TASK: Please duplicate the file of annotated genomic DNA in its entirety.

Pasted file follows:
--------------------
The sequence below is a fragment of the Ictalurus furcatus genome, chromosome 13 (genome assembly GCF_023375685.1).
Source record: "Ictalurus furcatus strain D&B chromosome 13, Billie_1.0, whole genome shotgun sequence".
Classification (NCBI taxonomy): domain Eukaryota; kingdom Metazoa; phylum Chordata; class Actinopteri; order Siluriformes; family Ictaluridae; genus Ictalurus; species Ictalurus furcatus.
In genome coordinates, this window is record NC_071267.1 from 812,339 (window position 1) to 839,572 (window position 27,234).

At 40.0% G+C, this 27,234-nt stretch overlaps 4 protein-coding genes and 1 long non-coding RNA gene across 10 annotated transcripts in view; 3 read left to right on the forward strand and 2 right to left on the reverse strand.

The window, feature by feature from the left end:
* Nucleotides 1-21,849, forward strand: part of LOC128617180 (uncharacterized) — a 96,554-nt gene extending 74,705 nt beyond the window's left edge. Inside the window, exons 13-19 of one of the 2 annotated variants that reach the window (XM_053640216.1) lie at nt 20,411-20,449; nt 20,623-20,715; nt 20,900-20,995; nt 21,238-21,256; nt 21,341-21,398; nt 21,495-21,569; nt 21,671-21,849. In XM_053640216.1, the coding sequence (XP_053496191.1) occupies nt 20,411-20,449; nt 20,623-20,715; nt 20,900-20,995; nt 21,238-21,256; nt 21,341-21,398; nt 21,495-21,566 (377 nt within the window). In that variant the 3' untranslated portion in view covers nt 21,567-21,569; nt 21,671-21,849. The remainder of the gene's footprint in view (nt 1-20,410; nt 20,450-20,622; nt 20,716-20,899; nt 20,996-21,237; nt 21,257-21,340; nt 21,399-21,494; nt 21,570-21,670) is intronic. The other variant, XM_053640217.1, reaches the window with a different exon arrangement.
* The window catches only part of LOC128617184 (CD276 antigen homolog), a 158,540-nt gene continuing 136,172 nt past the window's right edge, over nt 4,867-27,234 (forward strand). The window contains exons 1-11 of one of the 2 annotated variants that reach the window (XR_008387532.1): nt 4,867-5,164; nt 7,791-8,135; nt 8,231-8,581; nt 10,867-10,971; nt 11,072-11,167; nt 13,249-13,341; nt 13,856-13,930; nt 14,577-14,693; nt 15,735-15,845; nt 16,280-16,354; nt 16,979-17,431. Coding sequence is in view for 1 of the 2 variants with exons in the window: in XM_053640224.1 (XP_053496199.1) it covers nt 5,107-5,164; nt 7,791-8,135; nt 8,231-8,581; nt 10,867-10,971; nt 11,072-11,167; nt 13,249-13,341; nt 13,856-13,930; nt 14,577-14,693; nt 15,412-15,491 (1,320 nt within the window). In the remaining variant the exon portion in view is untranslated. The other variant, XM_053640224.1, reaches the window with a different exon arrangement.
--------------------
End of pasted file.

The sequence below is a fragment of the Ictalurus furcatus genome, chromosome 13 (genome assembly GCF_023375685.1).
Source record: "Ictalurus furcatus strain D&B chromosome 13, Billie_1.0, whole genome shotgun sequence".
Classification (NCBI taxonomy): domain Eukaryota; kingdom Metazoa; phylum Chordata; class Actinopteri; order Siluriformes; family Ictaluridae; genus Ictalurus; species Ictalurus furcatus.
In genome coordinates, this window is record NC_071267.1 from 812,339 (window position 1) to 839,572 (window position 27,234).

At 40.0% G+C, this 27,234-nt stretch overlaps 4 protein-coding genes and 1 long non-coding RNA gene across 10 annotated transcripts in view; 3 read left to right on the forward strand and 2 right to left on the reverse strand.

The window, feature by feature from the left end:
* Nucleotides 1-21,849, forward strand: part of LOC128617180 (uncharacterized) — a 96,554-nt gene extending 74,705 nt beyond the window's left edge. Inside the window, exons 13-19 of one of the 2 annotated variants that reach the window (XM_053640216.1) lie at nt 20,411-20,449; nt 20,623-20,715; nt 20,900-20,995; nt 21,238-21,256; nt 21,341-21,398; nt 21,495-21,569; nt 21,671-21,849. In XM_053640216.1, the coding sequence (XP_053496191.1) occupies nt 20,411-20,449; nt 20,623-20,715; nt 20,900-20,995; nt 21,238-21,256; nt 21,341-21,398; nt 21,495-21,566 (377 nt within the window). In that variant the 3' untranslated portion in view covers nt 21,567-21,569; nt 21,671-21,849. The remainder of the gene's footprint in view (nt 1-20,410; nt 20,450-20,622; nt 20,716-20,899; nt 20,996-21,237; nt 21,257-21,340; nt 21,399-21,494; nt 21,570-21,670) is intronic. The other variant, XM_053640217.1, reaches the window with a different exon arrangement.
* The window catches only part of LOC128617184 (CD276 antigen homolog), a 158,540-nt gene continuing 136,172 nt past the window's right edge, over nt 4,867-27,234 (forward strand). The window contains exons 1-11 of one of the 2 annotated variants that reach the window (XR_008387532.1): nt 4,867-5,164; nt 7,791-8,135; nt 8,231-8,581; nt 10,867-10,971; nt 11,072-11,167; nt 13,249-13,341; nt 13,856-13,930; nt 14,577-14,693; nt 15,735-15,845; nt 16,280-16,354; nt 16,979-17,431. Coding sequence is in view for 1 of the 2 variants with exons in the window: in XM_053640224.1 (XP_053496199.1) it covers nt 5,107-5,164; nt 7,791-8,135; nt 8,231-8,581; nt 10,867-10,971; nt 11,072-11,167; nt 13,249-13,341; nt 13,856-13,930; nt 14,577-14,693; nt 15,412-15,491 (1,320 nt within the window). In the remaining variant the exon portion in view is untranslated. The other variant, XM_053640224.1, reaches the window with a different exon arrangement.